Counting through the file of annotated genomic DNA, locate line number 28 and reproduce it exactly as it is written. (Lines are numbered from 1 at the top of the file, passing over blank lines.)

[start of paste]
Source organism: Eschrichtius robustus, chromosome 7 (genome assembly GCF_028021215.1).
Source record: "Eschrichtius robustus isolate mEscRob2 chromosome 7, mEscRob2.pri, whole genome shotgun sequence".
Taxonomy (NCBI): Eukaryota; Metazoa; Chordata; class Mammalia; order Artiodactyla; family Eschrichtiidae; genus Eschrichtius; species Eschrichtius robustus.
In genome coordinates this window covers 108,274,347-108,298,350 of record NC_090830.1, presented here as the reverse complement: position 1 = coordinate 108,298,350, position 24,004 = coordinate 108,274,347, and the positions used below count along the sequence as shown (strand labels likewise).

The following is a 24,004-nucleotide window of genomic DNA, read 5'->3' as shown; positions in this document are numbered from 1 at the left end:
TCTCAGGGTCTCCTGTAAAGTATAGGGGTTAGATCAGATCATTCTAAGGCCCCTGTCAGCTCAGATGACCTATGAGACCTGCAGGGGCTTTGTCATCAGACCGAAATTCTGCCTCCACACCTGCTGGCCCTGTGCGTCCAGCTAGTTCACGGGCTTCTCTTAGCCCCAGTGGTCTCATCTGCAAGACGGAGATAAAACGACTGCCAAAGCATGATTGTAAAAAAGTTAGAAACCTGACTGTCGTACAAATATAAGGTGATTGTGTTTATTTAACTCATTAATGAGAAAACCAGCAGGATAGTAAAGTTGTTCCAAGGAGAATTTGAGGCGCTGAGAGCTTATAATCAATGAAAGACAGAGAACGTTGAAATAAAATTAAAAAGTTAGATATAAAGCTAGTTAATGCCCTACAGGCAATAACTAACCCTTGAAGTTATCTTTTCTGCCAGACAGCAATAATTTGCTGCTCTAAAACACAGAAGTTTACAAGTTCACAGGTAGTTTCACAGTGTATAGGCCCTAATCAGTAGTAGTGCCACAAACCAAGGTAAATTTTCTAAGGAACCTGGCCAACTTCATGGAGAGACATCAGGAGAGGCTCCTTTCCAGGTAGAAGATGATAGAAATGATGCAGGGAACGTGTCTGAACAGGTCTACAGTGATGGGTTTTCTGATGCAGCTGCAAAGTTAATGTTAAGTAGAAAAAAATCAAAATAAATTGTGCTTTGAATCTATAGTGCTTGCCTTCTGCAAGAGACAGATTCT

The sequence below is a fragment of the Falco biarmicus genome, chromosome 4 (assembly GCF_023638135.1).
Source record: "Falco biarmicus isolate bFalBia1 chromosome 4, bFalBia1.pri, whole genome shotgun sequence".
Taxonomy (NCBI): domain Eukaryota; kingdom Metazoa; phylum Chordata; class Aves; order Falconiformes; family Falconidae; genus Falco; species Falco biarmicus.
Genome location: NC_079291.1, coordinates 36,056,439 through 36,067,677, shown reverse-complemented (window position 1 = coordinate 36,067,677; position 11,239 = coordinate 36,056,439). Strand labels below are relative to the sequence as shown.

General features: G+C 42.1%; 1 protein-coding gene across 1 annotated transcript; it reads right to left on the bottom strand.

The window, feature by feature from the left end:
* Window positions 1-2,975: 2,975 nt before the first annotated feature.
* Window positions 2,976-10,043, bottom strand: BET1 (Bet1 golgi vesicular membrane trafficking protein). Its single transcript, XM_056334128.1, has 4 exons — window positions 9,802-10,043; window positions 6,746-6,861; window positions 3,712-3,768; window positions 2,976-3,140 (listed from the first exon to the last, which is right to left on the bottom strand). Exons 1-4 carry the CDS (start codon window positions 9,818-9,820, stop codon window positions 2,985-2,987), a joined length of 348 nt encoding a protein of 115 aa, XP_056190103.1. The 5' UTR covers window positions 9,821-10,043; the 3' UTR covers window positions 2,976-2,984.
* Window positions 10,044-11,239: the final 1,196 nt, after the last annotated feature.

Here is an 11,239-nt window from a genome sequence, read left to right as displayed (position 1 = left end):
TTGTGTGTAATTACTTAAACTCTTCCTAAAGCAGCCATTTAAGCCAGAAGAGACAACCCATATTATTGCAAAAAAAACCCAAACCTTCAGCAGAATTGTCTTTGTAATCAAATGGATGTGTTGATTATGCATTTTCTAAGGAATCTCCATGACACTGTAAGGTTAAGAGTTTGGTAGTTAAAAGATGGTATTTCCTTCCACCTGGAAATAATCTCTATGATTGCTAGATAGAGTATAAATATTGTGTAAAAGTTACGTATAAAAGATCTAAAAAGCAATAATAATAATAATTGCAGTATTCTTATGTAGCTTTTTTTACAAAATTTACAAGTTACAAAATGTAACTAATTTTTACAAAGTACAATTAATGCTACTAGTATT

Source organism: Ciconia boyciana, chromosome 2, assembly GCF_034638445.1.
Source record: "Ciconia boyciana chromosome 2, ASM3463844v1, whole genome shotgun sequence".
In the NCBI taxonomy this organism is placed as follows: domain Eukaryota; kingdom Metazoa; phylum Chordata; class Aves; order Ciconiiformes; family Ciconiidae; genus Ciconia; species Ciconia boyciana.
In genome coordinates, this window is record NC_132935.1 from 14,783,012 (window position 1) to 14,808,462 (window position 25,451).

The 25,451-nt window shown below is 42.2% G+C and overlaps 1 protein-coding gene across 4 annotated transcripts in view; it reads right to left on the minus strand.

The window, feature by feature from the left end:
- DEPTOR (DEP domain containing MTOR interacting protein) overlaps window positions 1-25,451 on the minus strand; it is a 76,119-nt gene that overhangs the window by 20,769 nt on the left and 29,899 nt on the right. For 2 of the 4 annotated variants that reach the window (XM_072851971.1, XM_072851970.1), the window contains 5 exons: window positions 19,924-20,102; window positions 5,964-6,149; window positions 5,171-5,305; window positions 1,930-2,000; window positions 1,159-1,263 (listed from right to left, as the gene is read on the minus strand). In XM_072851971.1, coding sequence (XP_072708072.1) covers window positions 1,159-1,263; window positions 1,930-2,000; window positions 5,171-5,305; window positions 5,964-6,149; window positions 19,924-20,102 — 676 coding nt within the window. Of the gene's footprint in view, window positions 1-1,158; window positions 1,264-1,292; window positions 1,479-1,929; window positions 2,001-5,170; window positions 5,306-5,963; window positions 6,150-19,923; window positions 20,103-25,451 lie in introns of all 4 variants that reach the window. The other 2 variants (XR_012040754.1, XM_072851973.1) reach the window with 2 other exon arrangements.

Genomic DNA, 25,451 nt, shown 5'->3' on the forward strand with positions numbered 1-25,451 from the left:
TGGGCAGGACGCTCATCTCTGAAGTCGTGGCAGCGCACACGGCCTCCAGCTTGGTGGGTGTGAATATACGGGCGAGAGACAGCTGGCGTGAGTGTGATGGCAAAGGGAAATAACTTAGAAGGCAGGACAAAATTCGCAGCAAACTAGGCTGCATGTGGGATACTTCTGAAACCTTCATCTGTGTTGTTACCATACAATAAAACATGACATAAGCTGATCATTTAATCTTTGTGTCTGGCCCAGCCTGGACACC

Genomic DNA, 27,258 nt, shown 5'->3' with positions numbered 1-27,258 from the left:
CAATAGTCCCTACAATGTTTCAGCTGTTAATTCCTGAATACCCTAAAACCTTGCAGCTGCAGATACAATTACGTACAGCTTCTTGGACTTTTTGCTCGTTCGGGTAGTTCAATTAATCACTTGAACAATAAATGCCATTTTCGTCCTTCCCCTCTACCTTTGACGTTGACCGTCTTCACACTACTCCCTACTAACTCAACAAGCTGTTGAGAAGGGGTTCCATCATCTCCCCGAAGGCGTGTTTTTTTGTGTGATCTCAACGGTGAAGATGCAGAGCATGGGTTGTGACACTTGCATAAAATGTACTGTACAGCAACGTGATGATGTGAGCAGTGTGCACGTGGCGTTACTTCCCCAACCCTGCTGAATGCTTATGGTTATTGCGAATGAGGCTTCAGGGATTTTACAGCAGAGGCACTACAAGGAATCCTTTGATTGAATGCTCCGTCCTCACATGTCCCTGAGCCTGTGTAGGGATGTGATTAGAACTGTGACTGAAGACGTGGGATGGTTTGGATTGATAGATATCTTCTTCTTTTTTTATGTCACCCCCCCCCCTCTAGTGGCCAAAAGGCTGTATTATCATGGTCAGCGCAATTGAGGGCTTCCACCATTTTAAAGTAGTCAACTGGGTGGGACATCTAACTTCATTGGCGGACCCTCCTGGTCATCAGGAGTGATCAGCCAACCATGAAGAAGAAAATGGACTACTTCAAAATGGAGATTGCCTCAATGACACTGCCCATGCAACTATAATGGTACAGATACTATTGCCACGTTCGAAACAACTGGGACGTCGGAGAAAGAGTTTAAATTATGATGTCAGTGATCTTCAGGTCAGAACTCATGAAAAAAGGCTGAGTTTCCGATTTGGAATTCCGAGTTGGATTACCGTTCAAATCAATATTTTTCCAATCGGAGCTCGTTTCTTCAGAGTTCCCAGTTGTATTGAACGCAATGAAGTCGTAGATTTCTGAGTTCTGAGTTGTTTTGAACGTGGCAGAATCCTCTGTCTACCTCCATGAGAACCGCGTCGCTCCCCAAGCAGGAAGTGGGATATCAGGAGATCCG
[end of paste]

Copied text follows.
CAATAGTCCCTACAATGTTTCAGCTGTTAATTCCTGAATACCCTAAAACCTTGCAGCTGCAGATACAATTACGTACAGCTTCTTGGACTTTTTGCTCGTTCGGGTAGTTCAATTAATCACTTGAACAATAAATGCCATTTTCGTCCTTCCCCTCTACCTTTGACGTTGACCGTCTTCACACTACTCCCTACTAACTCAACAAGCTGTTGAGAAGGGGTTCCATCATCTCCCCGAAGGCGTGTTTTTTTGTGTGATCTCAACGGTGAAGATGCAGAGCATGGGTTGTGACACTTGCATAAAATGTACTGTACAGCAACGTGATGATGTGAGCAGTGTGCACGTGGCGTTACTTCCCCAACCCTGCTGAATGCTTATGGTTATTGCGAATGAGGCTTCAGGGATTTTACAGCAGAGGCACTACAAGGAATCCTTTGATTGAATGCTCCGTCCTCACATGTCCCTGAGCCTGTGTAGGGATGTGATTAGAACTGTGACTGAAGACGTGGGATGGTTTGGATTGATAGATATCTTCTTCTTTTTTTATGTCACCCCCCCCCCTCTAGTGGCCAAAAGGCTGTATTATCATGGTCAGCGCAATTGAGGGCTTCCACCATTTTAAAGTAGTCAACTGGGTGGGACATCTAACTTCATTGGCGGACCCTCCTGGTCATCAGGAGTGATCAGCCAACCATGAAGAAGAAAATGGACTACTTCAAAATGGAGATTGCCTCAATGACACTGCCCATGCAACTATAATGGTACAGATACTATTGCCACGTTCGAAACAACTGGGACGTCGGAGAAAGAGTTTAAATTATGATGTCAGTGATCTTCAGGTCAGAACTCATGAAAAAAGGCTGAGTTTCCGATTTGGAATTCCGAGTTGGATTACCGTTCAAATCAATATTTTTCCAATCGGAGCTCGTTTCTTCAGAGTTCCCAGTTGTATTGAACGCAATGAAGTCGTAGATTTCTGAGTTCTGAGTTGTTTTGAACGTGGCAGAATCCTCTGTCTACCTCCATGAGAACCGCGTCGCTCCCCAAGCAGGAAGTGGGATATCAGGAGATCCG